Wreckno Ready to Blossom into a Star [Interview]
Brandon Wisniski grew up an avid bass music fan from Northern Michigan, yet even through his abundant passion and excitement, it would have been hard for him to envision becoming the fabulous force that is Wreckno.
Growing up in a small town, Wisniski was one of the few openly queer people in his community. He was a major Lady Gaga fan—made evident by the poster hanging over his creative space during his Zoom interview with MP3 MAG—and at 14, his mother took him to his first Gaga concert.
She worried he’d be unhappy with the nosebleed seats, but Wisniski belted every lyric and hit every step of choreography all the same. From that moment on, he knew he wanted to be a performer.
“Well if she’s doing it,” Wreckno told MP3 MAG. “Then there’s no reason that I can’t in some way do what she is doing.”
Shortly after, he and his brother started working on music together in FL Studio, which gave him experience recording his voice and being creative with writing music. Then came his first big music festival at the age of 15, and to this day it has shaped his love for electronic music. At the time, it was the most future forward experience in his life other than seeing his idol Lady Gaga, but this was all just the beginning for the vision of the Wreckno project.
“Once I saw Gaga in the performance realm and then the craziness that is electronic music, I was like, ‘I wanna do both of those things.’”
With the launch of Wreckno, Wisniski quickly became known for his catchy pop and bass music mashups. It took a tremendous amount of hustle, as well as countless shows played for minimal pay, but he began to gain a level of notoriety that would bring him the most important opportunities of his career.
“I think that one of the things that people have been able to connect with this project has been related to the fact that I really love pop culture and music,” said Wreckno. “I was coming from a very sassy, queer point of view that I knew the girls and boys could get down with.”
After nearly a year of touring, hard work, and networking, Wreckno got the opportunity of a lifetime to meet one of his biggest inspirations, GRiZ. Having attended the CO-artist’s shows since he was 16, it was a surreal moment to chat with him, let alone collaborate.
For Wisniski, this first interaction with an idol of his really solidified what he was going for and helped people realize the Wreckno project is different from what they might have perceived early on. Before the pandemic shutdown, he was able to release his collab EP with Super Future, Hypernatural, and kick off the first few dates on his tour, including a slot on the lineup at Okeechobee Music Festival. His rise in popularity continued to grow, but truly transcended when he was asked to be the vocalist for GRIZ’S track, “Medusa.” Despite having one of his biggest performances to date—a pool party set slot at Deja Voom—cancelled, the track elevated him to even new heights.
“My silver lining for 2020 was that people wanted that gay pool party with me and Griz [at Deja Voom] so bad,” said Wreckno. “I think that Grant was like, “Hey, let’s make something cool because they couldn’t get that big gay party. Now it’s like “Medusa” is the gay pool party.“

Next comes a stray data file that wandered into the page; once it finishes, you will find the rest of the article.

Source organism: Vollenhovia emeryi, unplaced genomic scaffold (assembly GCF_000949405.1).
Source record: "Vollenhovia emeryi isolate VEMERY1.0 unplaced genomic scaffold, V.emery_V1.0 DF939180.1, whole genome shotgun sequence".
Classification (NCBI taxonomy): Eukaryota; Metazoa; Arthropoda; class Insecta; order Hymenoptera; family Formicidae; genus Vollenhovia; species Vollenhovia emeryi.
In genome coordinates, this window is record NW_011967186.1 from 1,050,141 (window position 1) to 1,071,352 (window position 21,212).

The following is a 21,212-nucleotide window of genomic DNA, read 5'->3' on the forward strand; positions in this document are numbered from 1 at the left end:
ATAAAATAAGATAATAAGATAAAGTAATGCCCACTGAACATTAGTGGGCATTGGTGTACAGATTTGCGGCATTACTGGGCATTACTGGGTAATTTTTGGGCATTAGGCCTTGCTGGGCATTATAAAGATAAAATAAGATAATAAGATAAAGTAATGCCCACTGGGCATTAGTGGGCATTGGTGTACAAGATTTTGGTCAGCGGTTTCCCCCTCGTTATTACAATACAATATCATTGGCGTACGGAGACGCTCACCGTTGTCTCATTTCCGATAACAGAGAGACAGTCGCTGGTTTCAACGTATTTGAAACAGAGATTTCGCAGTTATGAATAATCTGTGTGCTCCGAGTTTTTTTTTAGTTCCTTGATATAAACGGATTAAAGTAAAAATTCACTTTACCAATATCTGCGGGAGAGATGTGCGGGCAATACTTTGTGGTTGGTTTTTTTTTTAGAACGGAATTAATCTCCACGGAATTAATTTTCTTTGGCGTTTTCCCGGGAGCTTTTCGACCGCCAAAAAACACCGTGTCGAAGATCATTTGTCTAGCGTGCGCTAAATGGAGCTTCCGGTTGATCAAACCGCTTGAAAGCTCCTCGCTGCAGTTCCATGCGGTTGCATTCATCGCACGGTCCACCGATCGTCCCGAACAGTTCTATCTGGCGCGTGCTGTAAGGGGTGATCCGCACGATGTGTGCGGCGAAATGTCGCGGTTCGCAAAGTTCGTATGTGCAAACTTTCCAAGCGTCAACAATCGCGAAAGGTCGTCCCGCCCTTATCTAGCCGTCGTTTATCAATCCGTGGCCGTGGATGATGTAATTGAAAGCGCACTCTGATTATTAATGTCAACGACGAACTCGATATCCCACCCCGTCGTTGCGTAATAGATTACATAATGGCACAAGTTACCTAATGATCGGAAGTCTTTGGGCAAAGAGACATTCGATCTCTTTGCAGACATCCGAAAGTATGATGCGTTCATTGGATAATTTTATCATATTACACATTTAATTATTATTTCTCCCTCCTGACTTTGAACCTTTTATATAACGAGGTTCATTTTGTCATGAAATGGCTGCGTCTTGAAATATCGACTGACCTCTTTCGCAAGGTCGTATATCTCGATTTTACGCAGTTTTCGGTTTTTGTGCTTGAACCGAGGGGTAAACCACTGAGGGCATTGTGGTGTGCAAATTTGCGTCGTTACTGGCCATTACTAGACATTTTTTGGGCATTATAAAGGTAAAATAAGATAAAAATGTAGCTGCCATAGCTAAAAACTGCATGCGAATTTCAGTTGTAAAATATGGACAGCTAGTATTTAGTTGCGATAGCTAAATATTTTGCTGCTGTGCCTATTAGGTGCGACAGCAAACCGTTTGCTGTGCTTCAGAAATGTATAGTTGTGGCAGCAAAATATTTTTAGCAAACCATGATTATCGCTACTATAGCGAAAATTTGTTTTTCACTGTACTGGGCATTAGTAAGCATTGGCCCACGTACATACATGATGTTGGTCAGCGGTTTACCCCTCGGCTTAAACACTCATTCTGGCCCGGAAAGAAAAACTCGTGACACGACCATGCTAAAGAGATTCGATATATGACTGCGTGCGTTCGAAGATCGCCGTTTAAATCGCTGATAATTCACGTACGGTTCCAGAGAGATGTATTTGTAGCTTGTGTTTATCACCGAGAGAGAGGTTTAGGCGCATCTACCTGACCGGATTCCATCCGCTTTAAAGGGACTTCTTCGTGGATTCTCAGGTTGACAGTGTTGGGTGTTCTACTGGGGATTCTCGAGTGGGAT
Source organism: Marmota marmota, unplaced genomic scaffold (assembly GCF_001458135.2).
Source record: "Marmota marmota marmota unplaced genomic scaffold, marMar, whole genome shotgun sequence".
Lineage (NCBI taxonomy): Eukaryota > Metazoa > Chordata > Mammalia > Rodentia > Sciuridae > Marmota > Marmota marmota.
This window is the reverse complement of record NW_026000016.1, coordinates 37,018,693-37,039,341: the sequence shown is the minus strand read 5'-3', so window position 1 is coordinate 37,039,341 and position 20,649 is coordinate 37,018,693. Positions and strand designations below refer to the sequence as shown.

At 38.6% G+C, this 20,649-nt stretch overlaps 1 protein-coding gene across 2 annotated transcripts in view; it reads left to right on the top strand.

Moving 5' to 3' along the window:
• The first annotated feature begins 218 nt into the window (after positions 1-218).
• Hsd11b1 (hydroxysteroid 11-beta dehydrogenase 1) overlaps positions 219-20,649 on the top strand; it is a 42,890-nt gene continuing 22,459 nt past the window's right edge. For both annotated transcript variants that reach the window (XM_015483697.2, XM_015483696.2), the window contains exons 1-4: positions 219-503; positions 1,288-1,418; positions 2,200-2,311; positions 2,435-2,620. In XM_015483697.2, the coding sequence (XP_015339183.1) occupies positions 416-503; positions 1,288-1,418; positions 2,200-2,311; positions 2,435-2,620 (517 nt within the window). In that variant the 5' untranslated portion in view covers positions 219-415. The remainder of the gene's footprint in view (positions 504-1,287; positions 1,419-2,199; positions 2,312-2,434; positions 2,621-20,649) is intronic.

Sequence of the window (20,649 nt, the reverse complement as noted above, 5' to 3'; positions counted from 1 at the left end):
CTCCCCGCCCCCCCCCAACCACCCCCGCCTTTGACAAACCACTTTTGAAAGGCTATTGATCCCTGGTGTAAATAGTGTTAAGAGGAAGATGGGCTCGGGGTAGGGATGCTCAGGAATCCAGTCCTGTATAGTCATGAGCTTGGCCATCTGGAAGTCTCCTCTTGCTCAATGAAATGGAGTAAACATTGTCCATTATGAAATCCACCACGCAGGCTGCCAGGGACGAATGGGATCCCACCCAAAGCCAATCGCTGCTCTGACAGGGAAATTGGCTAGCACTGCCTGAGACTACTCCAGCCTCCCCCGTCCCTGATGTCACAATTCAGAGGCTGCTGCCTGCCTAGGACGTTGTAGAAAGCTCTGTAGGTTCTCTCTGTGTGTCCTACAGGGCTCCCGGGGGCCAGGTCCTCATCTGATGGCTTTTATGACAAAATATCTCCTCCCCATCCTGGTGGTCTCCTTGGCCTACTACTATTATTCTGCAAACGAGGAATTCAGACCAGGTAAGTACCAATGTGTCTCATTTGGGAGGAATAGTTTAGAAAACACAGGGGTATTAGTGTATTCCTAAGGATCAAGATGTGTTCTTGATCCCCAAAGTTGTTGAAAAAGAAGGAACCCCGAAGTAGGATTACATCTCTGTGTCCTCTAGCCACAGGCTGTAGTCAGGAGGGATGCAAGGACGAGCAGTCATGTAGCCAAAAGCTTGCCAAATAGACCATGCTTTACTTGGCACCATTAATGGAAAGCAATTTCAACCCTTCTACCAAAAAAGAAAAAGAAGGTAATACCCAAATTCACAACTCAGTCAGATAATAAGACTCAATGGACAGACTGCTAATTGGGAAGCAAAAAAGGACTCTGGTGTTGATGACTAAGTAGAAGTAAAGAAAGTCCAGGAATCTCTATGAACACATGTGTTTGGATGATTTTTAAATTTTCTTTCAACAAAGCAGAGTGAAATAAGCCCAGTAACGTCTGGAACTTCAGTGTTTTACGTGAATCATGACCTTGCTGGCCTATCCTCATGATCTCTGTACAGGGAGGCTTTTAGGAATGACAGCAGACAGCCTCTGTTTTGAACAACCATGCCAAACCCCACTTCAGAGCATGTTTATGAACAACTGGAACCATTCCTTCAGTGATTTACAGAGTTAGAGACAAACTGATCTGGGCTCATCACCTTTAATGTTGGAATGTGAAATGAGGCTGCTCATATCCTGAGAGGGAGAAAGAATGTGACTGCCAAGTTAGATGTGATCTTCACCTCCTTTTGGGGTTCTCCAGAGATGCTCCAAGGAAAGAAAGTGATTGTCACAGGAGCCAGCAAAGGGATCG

Fast forward almost one full year since the release of the iconic track, and Wisniski continues to see the after effects in his personal career. What the young producer has come to appreciate the most—even over his continued success—is the ability to be a role model and inspire his fans.
Wisniski recalls queer icons, such as Mykki Blanco, Cakes Da Killa, and Brooke Candy, that he was able to look up to growing up. He was able to compare his relationship with these artists and how their music affected him when he was young to the inspiration and representation he is now offering to young fans today with his own music today.
“Gaga was the mainstream gay icon, but there was also all these amazing queer artists that have existed for so long,” Wreckno said. “As a 16-year-old, to be able to play any type of role in someone feeling more accepted is just exactly why I want to do what I do.”
Despite the notoriety brought by “Medusa,” Wreckno struggles with being viewed simply as a vocal artist rather than a producer. For many people in the bass music scene, there is an expectation that vocal artists will only come on stage for a few songs and expect the rest of the set to be heavy hitting. For Wreckno, this is of course not the case.
“I know for a fact it’s not hitting with some people, but I see the bigger picture and what I want as a performer,” he said. “I am now embodying what I saw for myself. It’s more so the struggle of just how they perceive me, but in the end I don’t really give a fuck.”
Wisniski’s success as a musician has helped him face adversity from people within his own friend groups who could not handle how open he was with his sexuality. Experiences such as these have helped to fuel the identity of the Wreckno project.
“I was expecting my queerness to be a part of the project, but it was all about getting my confidence with my voice,” said Wreckno. “I knew that using my voice was the only way I was going to be able to musically express my desire to have inclusion for queer people in electronic music.”
Today, Wreckno’s fan base continues to grow as his project message has evolved along with him. For Wisniski, this project has always been about queeer representation, but now, it’s so much larger than just that.
He has finally derived the attention and acclaim befitting of his lofty dreams, but now we have the pleasure of watching him blossom.
“Inclusive, open-minded, accepting energy in a scene that has not always had it, that’s the [energy] I hope the fanbase and community I’m trying to create with this project embody. I know I’m there and I know people see what I’m doing, but I still want to keep pushing.”